Solar Power Pops

I just designed a bright orange popsicle truck that evangelizes solar energy. It is actually a popsicle truck covered in popsicle-shaped-infographics about solar energy that distributes free popsicles!

The multitasking contraption also runs off of solar energy when stopped, effectively demonstrating how solar can power the activity of a bustling kitchen.

This fun project, lead by Jason Anello, is going to roll towns wherein this solar power company (Sungevity) operates and hand out free, artisanally-made popsicles to the energy- (and apparently popsicle-) consuming public. With any luck, the combination of sugar, facts, and the threat-of-humanity’s-self-inflicted-demise-owing-to-dirty-energy will be persuasive enough to get some people off the grid.

Jason brought me into the fold after he was already sourcing parts. Although the truck looks like it must have been born this way, it actually began life as a standard-issue mail truck:

Jason had a chop shop change the shape of the front, drop the entire truck down a few inches, and outfit it with solar power. He also added “leveling” hydraulics to avoid the truck-tilt caused by the convex banking streets (a phenomenon that imbues the onlooker with a sense of psychological dread tantamount to being on the leaning side of a Richard Serra.) A press of the keyfob ceremoniously erects the solar panels and serving windows in a slow, majestic sort of levitation/transformation—much like the batmobile (or one of those -mobiles.) I’m not much of a car person, but even I know that this is fancy.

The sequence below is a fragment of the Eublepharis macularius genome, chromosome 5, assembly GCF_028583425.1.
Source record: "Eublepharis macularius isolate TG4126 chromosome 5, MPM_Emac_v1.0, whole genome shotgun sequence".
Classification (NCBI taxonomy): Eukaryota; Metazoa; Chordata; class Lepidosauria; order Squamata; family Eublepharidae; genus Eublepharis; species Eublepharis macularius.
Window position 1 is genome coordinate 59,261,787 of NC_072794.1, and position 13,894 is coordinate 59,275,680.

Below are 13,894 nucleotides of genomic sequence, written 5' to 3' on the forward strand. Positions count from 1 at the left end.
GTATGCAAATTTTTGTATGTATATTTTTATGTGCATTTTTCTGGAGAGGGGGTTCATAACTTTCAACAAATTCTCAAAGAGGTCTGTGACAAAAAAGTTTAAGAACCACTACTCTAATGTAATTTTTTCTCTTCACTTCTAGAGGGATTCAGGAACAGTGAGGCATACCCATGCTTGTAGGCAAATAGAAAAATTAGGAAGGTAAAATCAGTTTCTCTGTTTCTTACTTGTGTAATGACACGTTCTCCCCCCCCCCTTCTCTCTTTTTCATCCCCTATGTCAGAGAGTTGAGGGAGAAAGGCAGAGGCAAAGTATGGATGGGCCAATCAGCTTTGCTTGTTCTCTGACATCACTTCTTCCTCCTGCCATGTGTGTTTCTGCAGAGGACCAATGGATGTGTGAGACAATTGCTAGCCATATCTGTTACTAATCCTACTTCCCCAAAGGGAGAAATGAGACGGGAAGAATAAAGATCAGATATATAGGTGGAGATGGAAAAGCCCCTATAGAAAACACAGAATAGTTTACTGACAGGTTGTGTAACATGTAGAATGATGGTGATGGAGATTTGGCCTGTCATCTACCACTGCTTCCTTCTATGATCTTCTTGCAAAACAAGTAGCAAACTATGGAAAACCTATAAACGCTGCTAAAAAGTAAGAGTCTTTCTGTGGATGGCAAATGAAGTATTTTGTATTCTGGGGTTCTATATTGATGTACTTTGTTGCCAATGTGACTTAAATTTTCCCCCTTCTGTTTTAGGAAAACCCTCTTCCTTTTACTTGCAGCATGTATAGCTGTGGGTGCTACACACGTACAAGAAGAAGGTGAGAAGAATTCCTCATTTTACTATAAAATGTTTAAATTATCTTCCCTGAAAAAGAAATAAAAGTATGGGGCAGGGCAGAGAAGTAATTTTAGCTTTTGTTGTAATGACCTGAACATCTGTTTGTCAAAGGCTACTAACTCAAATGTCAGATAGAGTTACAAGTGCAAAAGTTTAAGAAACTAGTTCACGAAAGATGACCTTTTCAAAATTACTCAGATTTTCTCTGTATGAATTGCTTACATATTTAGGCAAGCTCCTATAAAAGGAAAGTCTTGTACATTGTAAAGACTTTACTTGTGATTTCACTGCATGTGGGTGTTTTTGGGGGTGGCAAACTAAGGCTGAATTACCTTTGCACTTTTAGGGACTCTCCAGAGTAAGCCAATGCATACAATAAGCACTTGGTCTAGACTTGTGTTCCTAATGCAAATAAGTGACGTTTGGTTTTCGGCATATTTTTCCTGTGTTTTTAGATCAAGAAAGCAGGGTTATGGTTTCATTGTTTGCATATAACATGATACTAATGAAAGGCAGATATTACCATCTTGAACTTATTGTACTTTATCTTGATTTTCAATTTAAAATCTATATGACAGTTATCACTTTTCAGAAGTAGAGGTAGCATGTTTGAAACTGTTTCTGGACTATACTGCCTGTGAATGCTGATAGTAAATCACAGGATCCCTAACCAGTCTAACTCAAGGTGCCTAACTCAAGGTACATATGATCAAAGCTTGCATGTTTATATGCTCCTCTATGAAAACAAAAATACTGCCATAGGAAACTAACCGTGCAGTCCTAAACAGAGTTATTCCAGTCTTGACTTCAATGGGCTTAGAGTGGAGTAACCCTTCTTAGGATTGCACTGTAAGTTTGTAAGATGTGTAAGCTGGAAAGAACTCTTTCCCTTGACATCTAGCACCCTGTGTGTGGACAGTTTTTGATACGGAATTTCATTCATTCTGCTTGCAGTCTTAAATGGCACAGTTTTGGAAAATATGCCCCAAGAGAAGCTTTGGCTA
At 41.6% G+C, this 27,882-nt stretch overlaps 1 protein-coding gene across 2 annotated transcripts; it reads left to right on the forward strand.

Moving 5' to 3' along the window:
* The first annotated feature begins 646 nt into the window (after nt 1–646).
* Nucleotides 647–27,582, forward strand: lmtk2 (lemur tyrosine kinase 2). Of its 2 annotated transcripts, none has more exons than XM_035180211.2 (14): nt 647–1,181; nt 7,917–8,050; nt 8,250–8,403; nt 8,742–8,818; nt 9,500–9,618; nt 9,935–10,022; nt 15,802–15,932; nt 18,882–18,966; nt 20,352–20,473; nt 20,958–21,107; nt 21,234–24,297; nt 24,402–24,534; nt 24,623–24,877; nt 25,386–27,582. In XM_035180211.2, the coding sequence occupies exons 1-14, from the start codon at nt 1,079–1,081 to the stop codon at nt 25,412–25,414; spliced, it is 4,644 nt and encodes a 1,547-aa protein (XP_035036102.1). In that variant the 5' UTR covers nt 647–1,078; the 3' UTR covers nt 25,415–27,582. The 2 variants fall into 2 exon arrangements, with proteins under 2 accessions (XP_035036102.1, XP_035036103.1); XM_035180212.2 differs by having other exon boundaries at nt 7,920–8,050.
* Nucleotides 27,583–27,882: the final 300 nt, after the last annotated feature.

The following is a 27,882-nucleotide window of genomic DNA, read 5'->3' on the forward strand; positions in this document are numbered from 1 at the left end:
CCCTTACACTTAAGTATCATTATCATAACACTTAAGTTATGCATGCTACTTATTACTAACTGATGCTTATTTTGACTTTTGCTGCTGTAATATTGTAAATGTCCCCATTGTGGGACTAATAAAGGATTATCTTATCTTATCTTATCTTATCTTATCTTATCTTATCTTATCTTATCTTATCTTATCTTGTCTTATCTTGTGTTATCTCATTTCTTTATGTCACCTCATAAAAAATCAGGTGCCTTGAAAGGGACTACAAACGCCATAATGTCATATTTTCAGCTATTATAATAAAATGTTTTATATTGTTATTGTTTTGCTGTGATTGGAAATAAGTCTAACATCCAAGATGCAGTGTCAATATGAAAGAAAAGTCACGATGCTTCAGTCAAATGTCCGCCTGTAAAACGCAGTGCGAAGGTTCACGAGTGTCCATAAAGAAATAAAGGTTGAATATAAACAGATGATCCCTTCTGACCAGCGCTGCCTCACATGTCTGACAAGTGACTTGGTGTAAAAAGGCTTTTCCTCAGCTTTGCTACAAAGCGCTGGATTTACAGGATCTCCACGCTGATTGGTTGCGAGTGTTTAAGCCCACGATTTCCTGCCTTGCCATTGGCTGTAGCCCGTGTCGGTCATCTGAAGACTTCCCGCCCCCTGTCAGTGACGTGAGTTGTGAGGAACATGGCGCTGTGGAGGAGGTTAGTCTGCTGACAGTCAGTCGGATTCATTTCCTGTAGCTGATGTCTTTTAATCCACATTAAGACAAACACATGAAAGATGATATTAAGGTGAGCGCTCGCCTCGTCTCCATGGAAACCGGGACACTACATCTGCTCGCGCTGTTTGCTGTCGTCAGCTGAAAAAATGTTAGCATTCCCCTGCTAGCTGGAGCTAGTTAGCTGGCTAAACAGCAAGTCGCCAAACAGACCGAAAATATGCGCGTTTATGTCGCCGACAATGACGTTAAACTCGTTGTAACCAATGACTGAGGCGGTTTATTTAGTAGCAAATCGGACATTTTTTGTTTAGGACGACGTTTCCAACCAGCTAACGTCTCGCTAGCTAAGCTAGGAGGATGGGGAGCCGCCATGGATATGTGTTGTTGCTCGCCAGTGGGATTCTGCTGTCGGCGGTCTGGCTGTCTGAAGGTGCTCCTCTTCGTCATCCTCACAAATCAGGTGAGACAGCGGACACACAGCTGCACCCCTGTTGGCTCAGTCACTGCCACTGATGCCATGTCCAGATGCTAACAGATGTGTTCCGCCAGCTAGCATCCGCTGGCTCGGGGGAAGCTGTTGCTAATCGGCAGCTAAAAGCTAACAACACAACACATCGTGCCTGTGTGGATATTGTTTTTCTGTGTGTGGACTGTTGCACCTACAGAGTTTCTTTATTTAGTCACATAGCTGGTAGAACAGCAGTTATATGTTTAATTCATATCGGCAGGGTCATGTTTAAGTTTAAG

Check out Jason’s documentation video, which showcases his attention to detail with this thing:

As people queue around the truck, they are brought into close range of the infographics. The statistics are incredible. They quickly reveal that the amount of energy needed to fuel all human activity is trivial when compared to the amount of energy in a day’s worth of sunlight. And yet, solar accounts for less than 1% of all energy in the U.S (thanks, coal lobby…)

The entire truck was designed and assembled in 6 weeks. I took two different design approaches for the graphics (which were developed before we knew the actual dimensions of the truck, so the components had to remain relatively flexible.)

The first approach utilized the surface of the truck to diagram its the energy-producing activity, (showing how solar works):

Since this solar company, Sungevity, is grid-tied, the diagram also shows how excess solar is fed back into the grid, and how energy can also be pulled from the grid when necessary—essentially using the grid like a battery. I found the logic of this process elegant, and was excited to showcase it, but the strange shape of the truck called for much cleaner lines than the diagram required.

The second approach was to place a stripe of popsicle infographics around the truck.

This clean line seemed to bring order to an otherwise strangely-shaped canvas, while also introducing color. Since the truck will be experienced at a variety of distances, the fact that it moves conceptually from “colorful stripe” to “popsicles” to “infographics” with diminishing distance is pleasing. The infographic-pops allow for a lot of different types of solar power information in a very small space, which is probably more useful to the consumer than the nuts and bolts of how solar power works.